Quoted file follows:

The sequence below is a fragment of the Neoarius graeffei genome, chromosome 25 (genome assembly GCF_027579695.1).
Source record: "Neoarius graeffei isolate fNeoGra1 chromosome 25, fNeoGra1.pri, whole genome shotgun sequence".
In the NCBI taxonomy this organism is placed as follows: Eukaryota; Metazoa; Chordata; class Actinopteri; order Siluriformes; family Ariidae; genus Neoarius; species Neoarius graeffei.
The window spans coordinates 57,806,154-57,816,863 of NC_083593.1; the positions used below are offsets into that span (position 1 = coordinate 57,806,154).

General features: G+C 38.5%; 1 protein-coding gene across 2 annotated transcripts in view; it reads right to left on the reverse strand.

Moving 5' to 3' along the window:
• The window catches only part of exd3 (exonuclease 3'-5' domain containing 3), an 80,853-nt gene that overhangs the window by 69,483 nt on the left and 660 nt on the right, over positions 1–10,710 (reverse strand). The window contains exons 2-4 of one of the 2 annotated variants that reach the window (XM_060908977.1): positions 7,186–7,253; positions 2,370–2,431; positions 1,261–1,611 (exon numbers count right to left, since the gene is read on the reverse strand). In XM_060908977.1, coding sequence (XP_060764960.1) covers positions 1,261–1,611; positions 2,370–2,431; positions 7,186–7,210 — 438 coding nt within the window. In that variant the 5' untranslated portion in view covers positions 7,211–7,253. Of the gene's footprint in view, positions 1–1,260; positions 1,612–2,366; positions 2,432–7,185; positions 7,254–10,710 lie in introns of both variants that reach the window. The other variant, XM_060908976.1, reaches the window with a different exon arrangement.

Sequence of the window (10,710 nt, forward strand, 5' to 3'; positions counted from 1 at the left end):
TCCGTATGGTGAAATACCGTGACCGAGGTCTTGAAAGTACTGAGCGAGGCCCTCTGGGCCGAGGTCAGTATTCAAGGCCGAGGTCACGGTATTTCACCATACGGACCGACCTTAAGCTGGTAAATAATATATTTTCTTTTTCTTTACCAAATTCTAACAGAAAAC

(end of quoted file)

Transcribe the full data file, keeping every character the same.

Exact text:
The sequence below is a fragment of the Neoarius graeffei genome, chromosome 25 (genome assembly GCF_027579695.1).
Source record: "Neoarius graeffei isolate fNeoGra1 chromosome 25, fNeoGra1.pri, whole genome shotgun sequence".
In the NCBI taxonomy this organism is placed as follows: Eukaryota; Metazoa; Chordata; class Actinopteri; order Siluriformes; family Ariidae; genus Neoarius; species Neoarius graeffei.
The window spans coordinates 57,806,154-57,816,863 of NC_083593.1; the positions used below are offsets into that span (position 1 = coordinate 57,806,154).

General features: G+C 38.5%; 1 protein-coding gene across 2 annotated transcripts in view; it reads right to left on the reverse strand.

Moving 5' to 3' along the window:
• The window catches only part of exd3 (exonuclease 3'-5' domain containing 3), an 80,853-nt gene that overhangs the window by 69,483 nt on the left and 660 nt on the right, over positions 1–10,710 (reverse strand). The window contains exons 2-4 of one of the 2 annotated variants that reach the window (XM_060908977.1): positions 7,186–7,253; positions 2,370–2,431; positions 1,261–1,611 (exon numbers count right to left, since the gene is read on the reverse strand). In XM_060908977.1, coding sequence (XP_060764960.1) covers positions 1,261–1,611; positions 2,370–2,431; positions 7,186–7,210 — 438 coding nt within the window. In that variant the 5' untranslated portion in view covers positions 7,211–7,253. Of the gene's footprint in view, positions 1–1,260; positions 1,612–2,366; positions 2,432–7,185; positions 7,254–10,710 lie in introns of both variants that reach the window. The other variant, XM_060908976.1, reaches the window with a different exon arrangement.

Sequence of the window (10,710 nt, forward strand, 5' to 3'; positions counted from 1 at the left end):
TCCGTATGGTGAAATACCGTGACCGAGGTCTTGAAAGTACTGAGCGAGGCCCTCTGGGCCGAGGTCAGTATTCAAGGCCGAGGTCACGGTATTTCACCATACGGACCGACCTTAAGCTGGTAAATAATATATTTTCTTTTTCTTTACCAAATTCTAACAGAAAAC